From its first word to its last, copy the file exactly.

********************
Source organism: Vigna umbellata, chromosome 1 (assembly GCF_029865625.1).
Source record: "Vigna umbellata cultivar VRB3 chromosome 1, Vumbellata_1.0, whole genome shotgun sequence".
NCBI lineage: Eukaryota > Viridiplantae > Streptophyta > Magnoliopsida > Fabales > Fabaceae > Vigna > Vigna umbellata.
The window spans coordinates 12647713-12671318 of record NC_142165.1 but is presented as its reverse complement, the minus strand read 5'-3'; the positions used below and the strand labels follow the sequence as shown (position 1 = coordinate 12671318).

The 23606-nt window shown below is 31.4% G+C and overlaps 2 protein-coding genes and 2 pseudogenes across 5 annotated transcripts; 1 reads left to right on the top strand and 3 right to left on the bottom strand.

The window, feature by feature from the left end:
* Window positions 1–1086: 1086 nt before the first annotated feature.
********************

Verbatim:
Source organism: Vigna umbellata, chromosome 1 (assembly GCF_029865625.1).
Source record: "Vigna umbellata cultivar VRB3 chromosome 1, Vumbellata_1.0, whole genome shotgun sequence".
NCBI lineage: Eukaryota > Viridiplantae > Streptophyta > Magnoliopsida > Fabales > Fabaceae > Vigna > Vigna umbellata.
The window spans coordinates 12647713-12671318 of record NC_142165.1 but is presented as its reverse complement, the minus strand read 5'-3'; the positions used below and the strand labels follow the sequence as shown (position 1 = coordinate 12671318).

The 23606-nt window shown below is 31.4% G+C and overlaps 2 protein-coding genes and 2 pseudogenes across 5 annotated transcripts; 1 reads left to right on the top strand and 3 right to left on the bottom strand.

The window, feature by feature from the left end:
* Window positions 1–1086: 1086 nt before the first annotated feature.